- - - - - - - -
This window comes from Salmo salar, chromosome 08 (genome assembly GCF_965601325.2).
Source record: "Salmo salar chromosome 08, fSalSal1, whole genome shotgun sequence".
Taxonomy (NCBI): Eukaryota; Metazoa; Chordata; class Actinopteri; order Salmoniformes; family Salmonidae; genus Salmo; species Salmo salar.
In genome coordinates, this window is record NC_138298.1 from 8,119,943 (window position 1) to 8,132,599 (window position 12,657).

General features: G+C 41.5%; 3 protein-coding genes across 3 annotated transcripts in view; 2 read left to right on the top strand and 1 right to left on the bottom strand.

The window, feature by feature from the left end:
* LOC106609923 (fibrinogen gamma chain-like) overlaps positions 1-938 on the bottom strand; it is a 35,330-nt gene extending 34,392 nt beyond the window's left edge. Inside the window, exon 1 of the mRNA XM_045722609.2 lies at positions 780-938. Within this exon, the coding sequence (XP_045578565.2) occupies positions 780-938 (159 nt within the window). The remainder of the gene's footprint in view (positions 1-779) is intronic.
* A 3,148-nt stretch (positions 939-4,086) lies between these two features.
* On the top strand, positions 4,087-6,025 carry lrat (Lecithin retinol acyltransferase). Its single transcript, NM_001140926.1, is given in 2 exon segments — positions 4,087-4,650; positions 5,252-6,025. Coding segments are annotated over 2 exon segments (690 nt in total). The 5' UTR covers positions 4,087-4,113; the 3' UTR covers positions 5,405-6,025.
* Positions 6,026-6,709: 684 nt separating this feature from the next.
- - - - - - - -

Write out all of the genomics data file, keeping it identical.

This window comes from Salmo salar, chromosome 08 (genome assembly GCF_965601325.2).
Source record: "Salmo salar chromosome 08, fSalSal1, whole genome shotgun sequence".
Taxonomy (NCBI): Eukaryota; Metazoa; Chordata; class Actinopteri; order Salmoniformes; family Salmonidae; genus Salmo; species Salmo salar.
In genome coordinates, this window is record NC_138298.1 from 8,119,943 (window position 1) to 8,132,599 (window position 12,657).

General features: G+C 41.5%; 3 protein-coding genes across 3 annotated transcripts in view; 2 read left to right on the top strand and 1 right to left on the bottom strand.

The window, feature by feature from the left end:
* LOC106609923 (fibrinogen gamma chain-like) overlaps positions 1-938 on the bottom strand; it is a 35,330-nt gene extending 34,392 nt beyond the window's left edge. Inside the window, exon 1 of the mRNA XM_045722609.2 lies at positions 780-938. Within this exon, the coding sequence (XP_045578565.2) occupies positions 780-938 (159 nt within the window). The remainder of the gene's footprint in view (positions 1-779) is intronic.
* A 3,148-nt stretch (positions 939-4,086) lies between these two features.
* On the top strand, positions 4,087-6,025 carry lrat (Lecithin retinol acyltransferase). Its single transcript, NM_001140926.1, is given in 2 exon segments — positions 4,087-4,650; positions 5,252-6,025. Coding segments are annotated over 2 exon segments (690 nt in total). The 5' UTR covers positions 4,087-4,113; the 3' UTR covers positions 5,405-6,025.
* Positions 6,026-6,709: 684 nt separating this feature from the next.